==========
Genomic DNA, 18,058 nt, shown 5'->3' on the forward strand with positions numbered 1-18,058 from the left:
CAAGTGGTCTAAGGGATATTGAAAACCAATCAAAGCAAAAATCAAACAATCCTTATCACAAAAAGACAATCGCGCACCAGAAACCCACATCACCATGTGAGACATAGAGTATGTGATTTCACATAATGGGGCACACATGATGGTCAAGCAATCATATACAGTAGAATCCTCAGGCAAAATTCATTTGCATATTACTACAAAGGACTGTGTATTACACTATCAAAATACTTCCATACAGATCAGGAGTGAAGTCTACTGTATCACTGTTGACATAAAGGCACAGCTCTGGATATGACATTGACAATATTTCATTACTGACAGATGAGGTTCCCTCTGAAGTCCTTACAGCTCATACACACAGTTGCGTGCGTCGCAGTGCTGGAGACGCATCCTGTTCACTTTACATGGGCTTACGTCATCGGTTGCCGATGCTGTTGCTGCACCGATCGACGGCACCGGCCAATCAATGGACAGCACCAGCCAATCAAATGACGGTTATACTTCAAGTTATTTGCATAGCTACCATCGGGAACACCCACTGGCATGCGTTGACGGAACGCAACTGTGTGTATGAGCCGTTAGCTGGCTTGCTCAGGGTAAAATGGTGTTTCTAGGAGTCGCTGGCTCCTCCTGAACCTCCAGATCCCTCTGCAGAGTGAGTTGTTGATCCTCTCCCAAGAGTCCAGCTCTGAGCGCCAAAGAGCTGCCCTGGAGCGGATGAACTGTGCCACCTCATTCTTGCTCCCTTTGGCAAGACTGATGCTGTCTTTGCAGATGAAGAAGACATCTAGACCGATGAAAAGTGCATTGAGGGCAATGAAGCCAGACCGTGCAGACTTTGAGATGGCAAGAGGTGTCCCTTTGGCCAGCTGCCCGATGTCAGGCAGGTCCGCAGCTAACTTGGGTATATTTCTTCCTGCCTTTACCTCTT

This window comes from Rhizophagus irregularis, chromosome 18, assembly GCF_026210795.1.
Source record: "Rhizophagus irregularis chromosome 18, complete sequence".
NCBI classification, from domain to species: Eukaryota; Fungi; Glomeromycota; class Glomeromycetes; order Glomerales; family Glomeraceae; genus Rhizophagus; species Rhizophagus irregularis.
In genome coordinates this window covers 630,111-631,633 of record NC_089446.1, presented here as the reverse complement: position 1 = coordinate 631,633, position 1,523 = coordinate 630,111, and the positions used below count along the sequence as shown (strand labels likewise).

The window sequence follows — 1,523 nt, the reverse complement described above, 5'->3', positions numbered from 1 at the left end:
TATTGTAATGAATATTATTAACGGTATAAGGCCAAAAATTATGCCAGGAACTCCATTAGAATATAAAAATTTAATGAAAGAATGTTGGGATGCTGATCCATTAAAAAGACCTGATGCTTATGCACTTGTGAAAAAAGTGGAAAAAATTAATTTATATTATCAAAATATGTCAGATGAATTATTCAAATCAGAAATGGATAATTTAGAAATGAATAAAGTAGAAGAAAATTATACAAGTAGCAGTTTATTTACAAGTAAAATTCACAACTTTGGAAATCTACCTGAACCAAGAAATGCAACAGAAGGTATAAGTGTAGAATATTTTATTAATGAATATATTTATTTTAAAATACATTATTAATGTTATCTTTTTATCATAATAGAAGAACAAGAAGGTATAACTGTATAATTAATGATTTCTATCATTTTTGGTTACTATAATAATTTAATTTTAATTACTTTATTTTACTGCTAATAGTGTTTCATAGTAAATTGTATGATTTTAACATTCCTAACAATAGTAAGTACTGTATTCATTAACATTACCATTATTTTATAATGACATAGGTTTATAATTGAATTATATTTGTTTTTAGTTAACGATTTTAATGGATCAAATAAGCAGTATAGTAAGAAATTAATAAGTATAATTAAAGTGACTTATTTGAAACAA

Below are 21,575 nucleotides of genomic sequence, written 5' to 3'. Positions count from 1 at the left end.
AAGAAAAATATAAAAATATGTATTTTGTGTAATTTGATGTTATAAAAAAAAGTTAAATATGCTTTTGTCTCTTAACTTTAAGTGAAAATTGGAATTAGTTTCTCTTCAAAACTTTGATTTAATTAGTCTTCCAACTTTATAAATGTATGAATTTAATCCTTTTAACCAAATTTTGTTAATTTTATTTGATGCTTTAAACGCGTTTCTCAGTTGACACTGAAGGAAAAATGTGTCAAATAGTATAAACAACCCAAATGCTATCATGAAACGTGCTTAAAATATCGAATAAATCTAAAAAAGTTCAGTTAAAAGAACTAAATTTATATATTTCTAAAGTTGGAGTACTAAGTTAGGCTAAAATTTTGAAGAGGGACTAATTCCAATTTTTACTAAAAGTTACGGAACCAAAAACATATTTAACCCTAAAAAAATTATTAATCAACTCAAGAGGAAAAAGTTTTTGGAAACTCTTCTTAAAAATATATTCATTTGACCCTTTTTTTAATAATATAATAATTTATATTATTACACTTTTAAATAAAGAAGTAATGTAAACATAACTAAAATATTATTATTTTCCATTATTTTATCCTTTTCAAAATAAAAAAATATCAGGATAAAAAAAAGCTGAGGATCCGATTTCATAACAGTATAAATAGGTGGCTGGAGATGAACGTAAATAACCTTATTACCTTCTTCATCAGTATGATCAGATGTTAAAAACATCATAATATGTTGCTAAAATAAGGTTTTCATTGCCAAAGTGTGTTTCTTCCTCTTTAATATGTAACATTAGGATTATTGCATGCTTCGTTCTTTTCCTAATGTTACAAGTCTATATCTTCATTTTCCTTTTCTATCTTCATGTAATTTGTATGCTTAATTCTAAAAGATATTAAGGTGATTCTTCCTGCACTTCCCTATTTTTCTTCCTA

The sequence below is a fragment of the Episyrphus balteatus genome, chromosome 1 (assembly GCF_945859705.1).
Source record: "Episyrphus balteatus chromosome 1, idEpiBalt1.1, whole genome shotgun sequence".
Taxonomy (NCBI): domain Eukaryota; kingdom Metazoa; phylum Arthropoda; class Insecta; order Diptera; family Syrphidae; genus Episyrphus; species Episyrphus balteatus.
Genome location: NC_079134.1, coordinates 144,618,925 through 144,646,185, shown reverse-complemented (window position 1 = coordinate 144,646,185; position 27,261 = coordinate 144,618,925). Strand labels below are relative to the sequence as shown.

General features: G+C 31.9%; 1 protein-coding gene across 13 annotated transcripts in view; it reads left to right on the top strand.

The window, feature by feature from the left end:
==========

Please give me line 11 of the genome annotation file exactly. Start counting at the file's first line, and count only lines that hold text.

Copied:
The sequence below is a fragment of the Episyrphus balteatus genome, chromosome 1 (assembly GCF_945859705.1).